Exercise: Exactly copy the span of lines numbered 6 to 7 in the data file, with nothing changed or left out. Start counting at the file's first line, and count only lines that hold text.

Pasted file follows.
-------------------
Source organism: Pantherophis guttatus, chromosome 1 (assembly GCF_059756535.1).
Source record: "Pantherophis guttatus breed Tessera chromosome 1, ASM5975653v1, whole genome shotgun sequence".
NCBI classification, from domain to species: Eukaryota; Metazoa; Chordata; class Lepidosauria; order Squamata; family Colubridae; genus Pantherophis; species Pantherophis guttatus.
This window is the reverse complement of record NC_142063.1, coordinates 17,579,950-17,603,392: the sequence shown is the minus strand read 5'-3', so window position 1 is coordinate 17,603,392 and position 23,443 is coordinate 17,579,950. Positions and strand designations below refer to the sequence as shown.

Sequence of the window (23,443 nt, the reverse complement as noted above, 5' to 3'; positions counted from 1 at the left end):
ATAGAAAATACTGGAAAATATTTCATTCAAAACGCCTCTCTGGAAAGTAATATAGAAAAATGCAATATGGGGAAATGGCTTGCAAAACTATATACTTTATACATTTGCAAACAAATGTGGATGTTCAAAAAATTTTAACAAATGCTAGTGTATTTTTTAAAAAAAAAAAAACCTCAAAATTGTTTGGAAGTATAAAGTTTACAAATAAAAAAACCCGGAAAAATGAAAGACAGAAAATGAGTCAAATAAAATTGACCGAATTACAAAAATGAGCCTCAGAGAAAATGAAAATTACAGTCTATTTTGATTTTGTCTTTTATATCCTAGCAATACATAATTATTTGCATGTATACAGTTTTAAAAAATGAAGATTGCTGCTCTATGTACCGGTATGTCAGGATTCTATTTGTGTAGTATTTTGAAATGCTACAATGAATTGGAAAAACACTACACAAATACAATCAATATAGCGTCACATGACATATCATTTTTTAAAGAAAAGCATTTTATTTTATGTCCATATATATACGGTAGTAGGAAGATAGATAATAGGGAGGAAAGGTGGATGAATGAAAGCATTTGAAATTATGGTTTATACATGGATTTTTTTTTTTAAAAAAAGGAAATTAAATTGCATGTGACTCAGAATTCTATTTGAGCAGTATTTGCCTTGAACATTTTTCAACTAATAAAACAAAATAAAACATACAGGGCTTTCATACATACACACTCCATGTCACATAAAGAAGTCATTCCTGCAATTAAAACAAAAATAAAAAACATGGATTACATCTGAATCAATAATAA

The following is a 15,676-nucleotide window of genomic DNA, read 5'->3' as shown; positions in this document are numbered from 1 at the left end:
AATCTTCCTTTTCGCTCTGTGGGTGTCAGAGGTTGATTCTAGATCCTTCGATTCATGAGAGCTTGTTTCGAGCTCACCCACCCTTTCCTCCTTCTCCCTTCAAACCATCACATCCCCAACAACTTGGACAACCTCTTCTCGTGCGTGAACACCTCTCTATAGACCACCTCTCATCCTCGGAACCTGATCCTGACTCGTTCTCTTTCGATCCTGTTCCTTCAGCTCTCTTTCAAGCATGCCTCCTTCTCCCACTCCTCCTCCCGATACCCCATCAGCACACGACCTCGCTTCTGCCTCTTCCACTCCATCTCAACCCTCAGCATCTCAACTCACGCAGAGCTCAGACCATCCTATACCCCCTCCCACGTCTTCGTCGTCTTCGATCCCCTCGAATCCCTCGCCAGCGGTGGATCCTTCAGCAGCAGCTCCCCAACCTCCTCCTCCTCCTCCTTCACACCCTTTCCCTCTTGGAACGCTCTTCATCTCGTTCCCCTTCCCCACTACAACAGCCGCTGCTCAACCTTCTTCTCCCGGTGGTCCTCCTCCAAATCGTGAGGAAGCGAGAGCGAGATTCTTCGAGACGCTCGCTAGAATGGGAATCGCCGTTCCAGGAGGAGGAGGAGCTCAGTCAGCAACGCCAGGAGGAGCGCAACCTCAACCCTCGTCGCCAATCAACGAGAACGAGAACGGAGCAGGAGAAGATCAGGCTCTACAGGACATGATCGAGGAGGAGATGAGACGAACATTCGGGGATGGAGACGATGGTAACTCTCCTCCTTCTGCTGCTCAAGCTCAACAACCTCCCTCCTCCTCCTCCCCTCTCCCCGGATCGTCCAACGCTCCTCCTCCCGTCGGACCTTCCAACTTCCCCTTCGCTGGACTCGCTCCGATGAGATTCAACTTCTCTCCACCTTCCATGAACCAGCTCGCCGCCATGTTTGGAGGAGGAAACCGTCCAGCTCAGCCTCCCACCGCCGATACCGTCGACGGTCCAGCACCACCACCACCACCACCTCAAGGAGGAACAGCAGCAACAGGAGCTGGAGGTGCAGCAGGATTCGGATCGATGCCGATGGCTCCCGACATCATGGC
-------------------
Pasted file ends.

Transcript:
ATAGAAAATACTGGAAAATATTTCATTCAAAACGCCTCTCTGGAAAGTAATATAGAAAAATGCAATATGGGGAAATGGCTTGCAAAACTATATACTTTATACATTTGCAAACAAATGTGGATGTTCAAAAAATTTTAACAAATGCTAGTGTATTTTTTAAAAAAAAAAAAACCTCAAAATTGTTTGGAAGTATAAAGTTTACAAATAAAAAAACCCGGAAAAATGAAAGACAGAAAATGAGTCAAATAAAATTGACCGAATTACAAAAATGAGCCTCAGAGAAAATGAAAATTACAGTCTATTTTGATTTTGTCTTTTATATCCTAGCAATACATAATTATTTGCATGTATACAGTTTTAAAAAATGAAGATTGCTGCTCTATGTACCGGTATGTCAGGATTCTATTTGTGTAGTATTTTGAAATGCTACAATGAATTGGAAAAACACTACACAAATACAATCAATATAGCGTCACATGACATATCATTTTTTAAAGAAAAGCATTTTATTTTATGTCCATATATATACGGTAGTAGGAAGATAGATAATAGGGAGGAAAGGTGGATGAATGAAAGCATTTGAAATTATGGTTTATACATGGATTTTTTTTTTTAAAAAAAGGAAATTAAATTGCATGTGACTCAGAATTCTATTTGAGCAGTATTTGCCTTGAACATTTTTCAACTAATAAAACAAAATAAAACATACAGGGCTTTCATACATACACACTCCATGTCACATAAAGAAGTCATTCCTGCAATTAAAACAAAAATAAAAAACATGGATTACATCTGAATCAATAATAA

The following is a 15,676-nucleotide window of genomic DNA, read 5'->3' as shown; positions in this document are numbered from 1 at the left end: